Thursday, October 2, 2014

American Academy of Pediatrics Statement on Child Life

For any of you who may be following us regularly or just tuned in, you may be wondering what the point of our blog is. One thing I want to remain focused on is research and the growth of the child life profession. You can call me a nerd; it won’t hurt my feelings. My goal is to do most of the work for you and you can benefit from my nerdiness!
That being said… Have you heard that the American Academy of Pediatrics (AAP) released a statement this year on the benefits of the Child Life profession in pediatric healthcare?
Click here for a full look at the statement.

In the past, the statement on child life programs was very minimal with little to no input from actual Certified Child Life Specialists. THIS TIME: AAP and CLC partnered together to write the statement, which you will be able to tell when you read the statement yourself! The statement was also written out in full in the latest CLC Bulletin.


Child life programs have become the standard in large pediatric settings to address the psychosocial concerns that accompany hospitalization and other health care experiences. Child life programs facilitate coping and the adjustment of children and families in 3 primary service areas: 1) providing play experiences; 2) presenting developmentally appropriate information about events and procedures; and 3) establishing therapeutic relationships with children and parents to support family involvement in each child's care. Although other members of the health care team share these responsibilities for the psychosocial concerns of the child and the family, for the child life specialist, this is the primary role. The child life specialist focuses on the strengths and sense of well-being of children while promoting their optimal development and minimizing the adverse effects of children's experiences in a hospital setting.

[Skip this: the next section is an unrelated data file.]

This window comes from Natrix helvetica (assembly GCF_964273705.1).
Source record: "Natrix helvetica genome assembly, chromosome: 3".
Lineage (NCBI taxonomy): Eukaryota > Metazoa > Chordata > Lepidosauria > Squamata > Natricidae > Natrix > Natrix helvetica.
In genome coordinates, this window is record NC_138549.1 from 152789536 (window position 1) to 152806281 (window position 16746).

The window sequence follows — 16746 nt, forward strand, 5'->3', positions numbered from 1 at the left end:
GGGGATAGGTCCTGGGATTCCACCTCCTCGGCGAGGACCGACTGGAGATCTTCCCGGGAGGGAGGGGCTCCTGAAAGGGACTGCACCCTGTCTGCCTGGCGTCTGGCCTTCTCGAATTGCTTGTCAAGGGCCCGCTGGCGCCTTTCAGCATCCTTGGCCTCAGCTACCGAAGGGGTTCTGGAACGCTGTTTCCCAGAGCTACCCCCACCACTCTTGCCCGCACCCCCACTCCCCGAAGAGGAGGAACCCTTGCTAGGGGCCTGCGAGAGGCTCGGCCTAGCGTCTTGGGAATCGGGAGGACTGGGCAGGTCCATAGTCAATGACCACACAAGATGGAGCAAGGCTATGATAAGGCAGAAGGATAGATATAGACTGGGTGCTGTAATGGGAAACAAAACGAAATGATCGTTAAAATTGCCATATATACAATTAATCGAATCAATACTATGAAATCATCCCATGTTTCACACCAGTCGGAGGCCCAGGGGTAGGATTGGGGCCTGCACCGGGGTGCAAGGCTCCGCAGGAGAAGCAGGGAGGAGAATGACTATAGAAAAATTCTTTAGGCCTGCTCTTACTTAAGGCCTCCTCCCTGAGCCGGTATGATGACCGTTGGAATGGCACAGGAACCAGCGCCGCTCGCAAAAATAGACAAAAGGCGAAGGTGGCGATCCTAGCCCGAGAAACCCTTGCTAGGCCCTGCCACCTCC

• Here is my summary of what is included in the statement: 
  • The first section discuss in brief history of our profession's integration into the hospital, complete with statistics relevant to employment of CLSs in 1980s & 1990s. The recommended ration is 1 CCLS to every 15-20 patients; however, this is still dependent on the patient population, patient age, and other stress-potential factors. The end of this section mentions the qualification process for certification and validates that we are experts in our field of child development.
  • The AAP breaks down the three major roles of a CCLS, although we all know we can wear many (many) more hats on any given day. This is a great start in attempting to outline the core of what we do as a CCLS. These three major jobs are: 
1. Play
2. Psychological Preparation
3. Family Support

The AAP statement goes on to discuss the vital role a CCLS can have in today's changing healthcare environment with a high demand of individualized care. Everyone is expecting this individualized great customer service and care, but the medical team is focused on what is necessary medically speaking. CCLSs are specially trained and certified to meet the psychosocial needs of the children. 

In the final section titled "Additional Contributions," the AAP lists out a few more valuable skills and abilities we bring to healthcare. Child life services: 
  • Contribute to meeting standards set by the Joint Commission on Accreditation of Healthcare Organizations (JACHO) such as "developmentally appropriate care, patient education, and assessment of patients." 
  • Are "valuable consultants" in designing and setting up a pediatric facility because we are trained to put everything in the perspective of the child. 
  • Can help with patients transitioning back to "home, school, and community" and prepare them to cope with "home care experiences." 
  • Can be utilized in alternative settings including "disease-specific camps, hospice programs, supplemental child care for technology-dependent children, programs for high risk infants, and courtrooms for pretrial support of juvenile victims." 

The AAP's conclusion? Get ready for this! "CHILD LIFE SERVICES MAKE A DIFFERENCE IN PEDIATRIC CARE." Oh, and we "help contain costs" and bring in positive consumer feedback from patients and families. 

After the article, the AAP lists four recommendations for healthcare administration in regards to the child life profession. Do you agree with them? What do you think about the language used to describe our profession? What questions do you want to see answered in the future as far as our integration into the healthcare team? 

If you still haven't gone over to read the full statement, click here to read now! 


All quotes in this posts are from the AAP statement on child life profession.